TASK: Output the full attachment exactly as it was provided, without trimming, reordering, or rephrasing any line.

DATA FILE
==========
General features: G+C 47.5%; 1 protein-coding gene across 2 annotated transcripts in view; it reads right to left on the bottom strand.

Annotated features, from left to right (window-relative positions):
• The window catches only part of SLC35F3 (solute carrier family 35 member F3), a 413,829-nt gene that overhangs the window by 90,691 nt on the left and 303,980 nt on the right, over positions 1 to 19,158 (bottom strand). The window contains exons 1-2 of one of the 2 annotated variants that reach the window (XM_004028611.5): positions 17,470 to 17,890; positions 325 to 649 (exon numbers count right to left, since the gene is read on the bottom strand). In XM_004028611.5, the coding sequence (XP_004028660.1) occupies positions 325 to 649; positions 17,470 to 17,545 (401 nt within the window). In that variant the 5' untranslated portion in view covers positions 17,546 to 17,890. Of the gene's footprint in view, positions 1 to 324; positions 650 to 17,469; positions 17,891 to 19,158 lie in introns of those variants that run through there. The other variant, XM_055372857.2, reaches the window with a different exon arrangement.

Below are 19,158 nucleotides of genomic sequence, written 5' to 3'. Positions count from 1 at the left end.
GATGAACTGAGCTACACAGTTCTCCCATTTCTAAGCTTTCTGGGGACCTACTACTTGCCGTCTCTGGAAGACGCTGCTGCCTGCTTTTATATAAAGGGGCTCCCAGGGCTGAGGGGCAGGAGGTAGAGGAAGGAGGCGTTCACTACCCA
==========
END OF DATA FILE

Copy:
General features: G+C 47.5%; 1 protein-coding gene across 2 annotated transcripts in view; it reads right to left on the bottom strand.

Annotated features, from left to right (window-relative positions):
• The window catches only part of SLC35F3 (solute carrier family 35 member F3), a 413,829-nt gene that overhangs the window by 90,691 nt on the left and 303,980 nt on the right, over positions 1 to 19,158 (bottom strand). The window contains exons 1-2 of one of the 2 annotated variants that reach the window (XM_004028611.5): positions 17,470 to 17,890; positions 325 to 649 (exon numbers count right to left, since the gene is read on the bottom strand). In XM_004028611.5, the coding sequence (XP_004028660.1) occupies positions 325 to 649; positions 17,470 to 17,545 (401 nt within the window). In that variant the 5' untranslated portion in view covers positions 17,546 to 17,890. Of the gene's footprint in view, positions 1 to 324; positions 650 to 17,469; positions 17,891 to 19,158 lie in introns of those variants that run through there. The other variant, XM_055372857.2, reaches the window with a different exon arrangement.

Below are 19,158 nucleotides of genomic sequence, written 5' to 3'. Positions count from 1 at the left end.
GATGAACTGAGCTACACAGTTCTCCCATTTCTAAGCTTTCTGGGGACCTACTACTTGCCGTCTCTGGAAGACGCTGCTGCCTGCTTTTATATAAAGGGGCTCCCAGGGCTGAGGGGCAGGAGGTAGAGGAAGGAGGCGTTCACTACCCA